Maryland mellows surfing's Calif. edge

Malibu's on OC boardwalk welcomes all generations

August 23, 2008|By Jennifer McMenamin | Jennifer McMenamin,Sun reporter

OCEAN CITY - With his shoulder-length hair, hip board shorts and a tan betraying the number of hours he has spent in the sun, Lee Gerachis looks like a California surfer.

But this long-boarder also has a degree in biology and spent a year doing cancer research at the National Institutes of Health before deciding to open Malibu's Surf Shop.

In Ocean City.

The beachfront store - tucked into the house where Gerachis grew up - attracts a menagerie of surfers, from similarly minded, middle-aged professionals and retirees who often gather over coffee, the morning newspaper and games of dominoes to shaggy-haired teenagers looking for the next cool thing.

The shop sponsors a surf team whose alumni have gone on to become orthopedic surgeons, architects and Fulbright scholars.

And Gerachis and his staff don't hesitate to share their surfing expertise and local knowledge, something the store's regulars say is uncommon in a sport known for attempts to keep secret the locations of favored spots to catch a wave.

"One thing about surfing: It's not a very welcoming sport in a lot of ways. People jealously guard where there are waves," said Leo Ryan Jr., 49, a Baltimore County prosecutor who spent his childhood summers in Ocean City, met his wife there and decided to take up surfing, as he put it, during "one of my many midlife crises."

"These guys here, they're very welcoming and encouraging," he said. He likened the shop to Floyd's barbershop - but with surfboards instead of hair clippers - from the fictional town of Mayberry in The Andy Griffith Show. It's a rare blend of idyllic small-town America and the mellow world of surfing.

"They're all willing to share the excitement and joy people have for surfing and the ocean," Ryan said. "It's a great place."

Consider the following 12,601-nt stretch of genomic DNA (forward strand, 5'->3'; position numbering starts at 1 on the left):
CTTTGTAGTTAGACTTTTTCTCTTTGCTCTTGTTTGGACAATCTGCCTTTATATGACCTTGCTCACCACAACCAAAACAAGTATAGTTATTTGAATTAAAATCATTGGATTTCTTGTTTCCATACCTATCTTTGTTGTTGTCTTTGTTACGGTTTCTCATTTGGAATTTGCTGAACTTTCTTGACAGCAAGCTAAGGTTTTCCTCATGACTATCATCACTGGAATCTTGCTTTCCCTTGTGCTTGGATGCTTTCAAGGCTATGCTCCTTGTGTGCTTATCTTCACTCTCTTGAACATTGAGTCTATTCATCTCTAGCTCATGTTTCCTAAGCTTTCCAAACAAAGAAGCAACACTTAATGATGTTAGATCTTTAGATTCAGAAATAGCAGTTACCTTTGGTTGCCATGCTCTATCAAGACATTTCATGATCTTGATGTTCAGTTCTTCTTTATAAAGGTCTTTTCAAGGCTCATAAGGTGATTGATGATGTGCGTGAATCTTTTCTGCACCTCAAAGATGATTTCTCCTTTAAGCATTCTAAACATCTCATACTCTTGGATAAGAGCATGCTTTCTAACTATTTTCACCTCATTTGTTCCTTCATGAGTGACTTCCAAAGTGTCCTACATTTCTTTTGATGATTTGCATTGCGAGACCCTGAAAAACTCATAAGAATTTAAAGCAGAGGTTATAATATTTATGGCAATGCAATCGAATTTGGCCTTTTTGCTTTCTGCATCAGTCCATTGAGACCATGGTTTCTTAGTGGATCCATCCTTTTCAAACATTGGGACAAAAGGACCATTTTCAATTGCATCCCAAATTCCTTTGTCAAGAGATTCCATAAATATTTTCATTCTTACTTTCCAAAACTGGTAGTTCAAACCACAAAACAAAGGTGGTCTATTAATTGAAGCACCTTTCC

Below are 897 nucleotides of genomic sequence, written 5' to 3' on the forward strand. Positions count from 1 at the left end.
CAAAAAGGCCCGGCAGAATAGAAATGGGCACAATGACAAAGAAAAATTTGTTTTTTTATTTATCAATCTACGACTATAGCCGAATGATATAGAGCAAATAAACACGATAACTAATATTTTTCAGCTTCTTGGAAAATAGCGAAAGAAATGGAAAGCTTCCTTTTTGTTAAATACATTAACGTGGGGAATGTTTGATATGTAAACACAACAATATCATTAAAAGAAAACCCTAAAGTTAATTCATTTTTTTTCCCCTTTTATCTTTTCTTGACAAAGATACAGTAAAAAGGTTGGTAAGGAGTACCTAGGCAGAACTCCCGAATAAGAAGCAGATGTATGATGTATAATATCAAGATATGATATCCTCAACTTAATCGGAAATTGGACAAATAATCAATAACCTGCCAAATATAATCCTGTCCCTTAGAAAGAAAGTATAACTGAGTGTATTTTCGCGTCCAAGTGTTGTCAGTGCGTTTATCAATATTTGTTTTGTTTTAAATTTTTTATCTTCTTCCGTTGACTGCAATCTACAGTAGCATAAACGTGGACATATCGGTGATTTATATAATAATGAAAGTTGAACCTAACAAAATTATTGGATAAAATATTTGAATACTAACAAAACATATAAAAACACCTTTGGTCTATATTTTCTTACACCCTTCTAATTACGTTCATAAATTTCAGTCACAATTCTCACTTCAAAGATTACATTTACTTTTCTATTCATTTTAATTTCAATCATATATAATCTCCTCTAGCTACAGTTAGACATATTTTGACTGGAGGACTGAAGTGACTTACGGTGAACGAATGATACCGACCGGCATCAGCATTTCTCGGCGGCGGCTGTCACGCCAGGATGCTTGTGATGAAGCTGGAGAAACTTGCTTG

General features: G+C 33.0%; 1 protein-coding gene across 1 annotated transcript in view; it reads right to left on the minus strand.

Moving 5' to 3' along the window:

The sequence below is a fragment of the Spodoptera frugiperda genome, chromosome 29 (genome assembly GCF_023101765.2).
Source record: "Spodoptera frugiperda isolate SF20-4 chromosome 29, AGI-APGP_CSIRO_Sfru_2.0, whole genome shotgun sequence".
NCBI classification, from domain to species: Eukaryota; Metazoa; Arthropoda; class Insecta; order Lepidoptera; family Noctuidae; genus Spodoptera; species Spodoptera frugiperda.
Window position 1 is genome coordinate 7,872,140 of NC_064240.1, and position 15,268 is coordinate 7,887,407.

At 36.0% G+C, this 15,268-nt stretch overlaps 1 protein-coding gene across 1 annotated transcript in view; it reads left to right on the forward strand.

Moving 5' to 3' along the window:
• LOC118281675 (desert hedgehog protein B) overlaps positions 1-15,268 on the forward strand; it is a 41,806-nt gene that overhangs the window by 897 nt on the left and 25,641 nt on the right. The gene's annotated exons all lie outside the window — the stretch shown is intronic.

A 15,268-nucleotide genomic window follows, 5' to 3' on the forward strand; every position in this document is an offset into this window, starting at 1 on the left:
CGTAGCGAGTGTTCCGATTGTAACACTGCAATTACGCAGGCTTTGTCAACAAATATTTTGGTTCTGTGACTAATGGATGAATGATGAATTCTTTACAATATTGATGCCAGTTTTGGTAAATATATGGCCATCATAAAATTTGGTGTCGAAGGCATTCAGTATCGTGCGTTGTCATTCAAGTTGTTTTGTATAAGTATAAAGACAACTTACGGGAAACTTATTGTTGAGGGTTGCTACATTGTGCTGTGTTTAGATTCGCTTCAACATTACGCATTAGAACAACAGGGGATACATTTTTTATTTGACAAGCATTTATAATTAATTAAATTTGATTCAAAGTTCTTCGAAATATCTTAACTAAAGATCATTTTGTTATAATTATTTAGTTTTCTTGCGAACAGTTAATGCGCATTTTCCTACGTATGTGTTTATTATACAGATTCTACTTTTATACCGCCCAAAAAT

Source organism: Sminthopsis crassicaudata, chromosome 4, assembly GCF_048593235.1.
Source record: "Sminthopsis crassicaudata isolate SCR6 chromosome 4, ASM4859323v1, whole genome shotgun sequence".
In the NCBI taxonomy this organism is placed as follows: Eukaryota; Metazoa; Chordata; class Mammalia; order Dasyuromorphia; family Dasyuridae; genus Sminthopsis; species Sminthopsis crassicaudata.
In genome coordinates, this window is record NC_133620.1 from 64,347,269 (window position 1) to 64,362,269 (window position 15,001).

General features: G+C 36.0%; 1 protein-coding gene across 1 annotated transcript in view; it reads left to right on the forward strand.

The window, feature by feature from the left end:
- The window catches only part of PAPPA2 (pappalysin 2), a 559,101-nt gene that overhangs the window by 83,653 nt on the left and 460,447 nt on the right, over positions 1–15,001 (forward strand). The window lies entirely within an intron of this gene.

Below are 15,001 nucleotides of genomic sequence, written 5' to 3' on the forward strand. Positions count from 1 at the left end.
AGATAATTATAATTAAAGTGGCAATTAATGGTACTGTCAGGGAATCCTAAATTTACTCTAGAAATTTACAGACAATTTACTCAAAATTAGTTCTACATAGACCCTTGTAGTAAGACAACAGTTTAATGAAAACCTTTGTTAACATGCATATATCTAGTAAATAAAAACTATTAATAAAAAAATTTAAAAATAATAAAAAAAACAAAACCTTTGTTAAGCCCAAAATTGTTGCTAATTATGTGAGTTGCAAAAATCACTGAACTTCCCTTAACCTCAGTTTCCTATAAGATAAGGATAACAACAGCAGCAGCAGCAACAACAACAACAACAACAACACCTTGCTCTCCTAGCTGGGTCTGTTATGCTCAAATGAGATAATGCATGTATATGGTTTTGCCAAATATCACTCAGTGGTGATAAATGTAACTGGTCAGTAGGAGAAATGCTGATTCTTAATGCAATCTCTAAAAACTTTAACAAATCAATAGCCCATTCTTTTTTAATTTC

Most summer mornings, Gerachis arrives at Malibu's Surf Shop by 6:30 or so. The pink streaks of sunrise still stretch across the horizon and sea gulls outnumber humans on the beach.

It took six years to open the store at Eighth Avenue and the Boardwalk, but Gerachis knew that's where he wanted to be, that he wanted his shop to look out over the sand and sea that fueled his earliest affections for surfing.

"What's unique about this place is that it's such a community. Even among 350,000 people, there's still a core," he said of the resort town's summer population. "I've lived in other beach towns, but that's the lure back. There's definitely a homing beacon in Ocean City. It brings you back."

Gerachis' hometown was in the midst of a protracted rezoning process in 1986 when he first proposed converting part of his family's three-story house and wrap-around porch into the store. He temporarily opened shop in Potomac but moved everything to the big white house on the Boardwalk just as soon as Ocean City officials would let him. That wasn't until 1992.

The store retains the homey, inviting qualities of, well, a home.

Well-worn floorboards creak underfoot. Vintage surfboards - some dating from the late 1940s - line the ceiling and walls, offering a fascinating window into the evolution of the sport. And the sunny front porch, with its crisp white fencing, chalkboard surf update and benches, invites customers and friends to sit and stay a while.

"This is like an old-time surf shop here," said Chris Hazard, 53, who grew up in Ocean City and runs a floor-covering business with his wife. "A lot of old guys come up here early in the morning. We shoot the B.S. We drink a cup of coffee. And then we go surfing - if there are waves."

Roy Lees, a former lawyer, served for 28 years in the Coast Guard before retiring and returning to Ocean City. He has spent a lifetime on the water and enjoys doing so with the guys at Malibu's, some of whom he also hits the bigger waves with in places like Nicaragua and Costa Rica.

"I know everyone up there. It's one of those social things," the 66-year-old said. "Plus, he lets us play dominoes on his bench if you can't surf and you can only swim so far."

Malibu's is a family shop, in both the literal and figurative sense.

The eldest of Gerachis' four children, 15-year-old Austin, works the sales floor. The shop's logos and T-shirt art, originally designed by Gerachis' best friend, who has since died, are now drawn by that man's 18-year-old son, an art school student who is the godson of the surf shop owner.

Although teenagers routinely drop by asking for work, Gerachis has never had to draw up a job application. He simply hires the kids from his surf team.

"A lot of surf shops are in it for the money and the business and all that," said Austin Debbe, a 15-year-old Ocean City native who works at the shop and surfs on Malibu's team. The store's grown-up employees call the younger ones gromits, or groms, for short. "This shop's a family. That's why everyone wants to be here."

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